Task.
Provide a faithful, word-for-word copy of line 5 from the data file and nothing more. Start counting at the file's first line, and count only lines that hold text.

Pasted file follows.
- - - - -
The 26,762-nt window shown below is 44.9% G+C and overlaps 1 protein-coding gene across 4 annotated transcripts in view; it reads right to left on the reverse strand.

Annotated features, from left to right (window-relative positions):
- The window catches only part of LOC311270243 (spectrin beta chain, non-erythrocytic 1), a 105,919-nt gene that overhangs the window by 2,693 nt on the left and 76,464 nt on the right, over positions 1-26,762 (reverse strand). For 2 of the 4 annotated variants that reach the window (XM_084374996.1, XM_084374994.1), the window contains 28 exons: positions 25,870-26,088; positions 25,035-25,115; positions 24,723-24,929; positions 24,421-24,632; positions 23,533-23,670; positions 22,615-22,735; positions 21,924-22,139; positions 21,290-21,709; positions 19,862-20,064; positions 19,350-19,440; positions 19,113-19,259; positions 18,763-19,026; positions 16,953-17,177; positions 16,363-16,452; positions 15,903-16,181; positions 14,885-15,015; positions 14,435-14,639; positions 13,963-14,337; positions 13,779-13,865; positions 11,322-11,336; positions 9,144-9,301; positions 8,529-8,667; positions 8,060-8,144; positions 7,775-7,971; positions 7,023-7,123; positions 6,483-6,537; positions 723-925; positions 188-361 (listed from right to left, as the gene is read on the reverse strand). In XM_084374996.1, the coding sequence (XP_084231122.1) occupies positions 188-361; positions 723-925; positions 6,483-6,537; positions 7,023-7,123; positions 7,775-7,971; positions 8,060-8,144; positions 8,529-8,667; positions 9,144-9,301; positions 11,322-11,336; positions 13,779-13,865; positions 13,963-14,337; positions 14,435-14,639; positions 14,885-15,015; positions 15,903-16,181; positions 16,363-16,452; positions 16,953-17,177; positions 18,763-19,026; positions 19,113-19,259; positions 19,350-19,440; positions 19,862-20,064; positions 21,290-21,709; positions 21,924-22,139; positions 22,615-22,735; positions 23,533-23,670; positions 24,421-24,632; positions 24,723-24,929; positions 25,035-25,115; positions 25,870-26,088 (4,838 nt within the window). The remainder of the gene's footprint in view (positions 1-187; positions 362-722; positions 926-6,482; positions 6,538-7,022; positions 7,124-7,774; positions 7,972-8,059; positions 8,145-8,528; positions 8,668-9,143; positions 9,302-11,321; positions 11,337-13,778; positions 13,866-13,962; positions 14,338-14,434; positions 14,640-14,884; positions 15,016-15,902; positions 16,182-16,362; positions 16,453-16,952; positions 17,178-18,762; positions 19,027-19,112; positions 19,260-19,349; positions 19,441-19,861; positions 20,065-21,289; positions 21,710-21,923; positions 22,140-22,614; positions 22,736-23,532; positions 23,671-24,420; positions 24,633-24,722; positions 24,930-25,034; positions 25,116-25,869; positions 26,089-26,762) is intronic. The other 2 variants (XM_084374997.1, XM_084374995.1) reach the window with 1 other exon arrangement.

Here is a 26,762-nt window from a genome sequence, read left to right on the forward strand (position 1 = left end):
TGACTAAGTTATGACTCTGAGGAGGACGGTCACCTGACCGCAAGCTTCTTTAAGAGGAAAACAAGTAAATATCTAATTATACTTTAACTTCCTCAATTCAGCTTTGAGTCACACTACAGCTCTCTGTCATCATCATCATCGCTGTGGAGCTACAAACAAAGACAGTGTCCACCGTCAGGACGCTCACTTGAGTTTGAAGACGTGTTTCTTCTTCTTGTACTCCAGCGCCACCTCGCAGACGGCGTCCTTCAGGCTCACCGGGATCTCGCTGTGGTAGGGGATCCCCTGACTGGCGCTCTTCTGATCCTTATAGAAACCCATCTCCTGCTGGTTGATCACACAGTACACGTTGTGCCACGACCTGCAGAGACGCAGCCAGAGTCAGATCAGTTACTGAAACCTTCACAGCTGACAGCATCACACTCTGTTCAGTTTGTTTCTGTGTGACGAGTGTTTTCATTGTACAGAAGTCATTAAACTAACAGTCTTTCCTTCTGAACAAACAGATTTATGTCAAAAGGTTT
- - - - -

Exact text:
TGACTAAGTTATGACTCTGAGGAGGACGGTCACCTGACCGCAAGCTTCTTTAAGAGGAAAACAAGTAAATATCTAATTATACTTTAACTTCCTCAATTCAGCTTTGAGTCACACTACAGCTCTCTGTCATCATCATCATCGCTGTGGAGCTACAAACAAAGACAGTGTCCACCGTCAGGACGCTCACTTGAGTTTGAAGACGTGTTTCTTCTTCTTGTACTCCAGCGCCACCTCGCAGACGGCGTCCTTCAGGCTCACCGGGATCTCGCTGTGGTAGGGGATCCCCTGACTGGCGCTCTTCTGATCCTTATAGAAACCCATCTCCTGCTGGTTGATCACACAGTACACGTTGTGCCACGACCTGCAGAGACGCAGCCAGAGTCAGATCAGTTACTGAAACCTTCACAGCTGACAGCATCACACTCTGTTCAGTTTGTTTCTGTGTGACGAGTGTTTTCATTGTACAGAAGTCATTAAACTAACAGTCTTTCCTTCTGAACAAACAGATTTATGTCAAAAGGTTT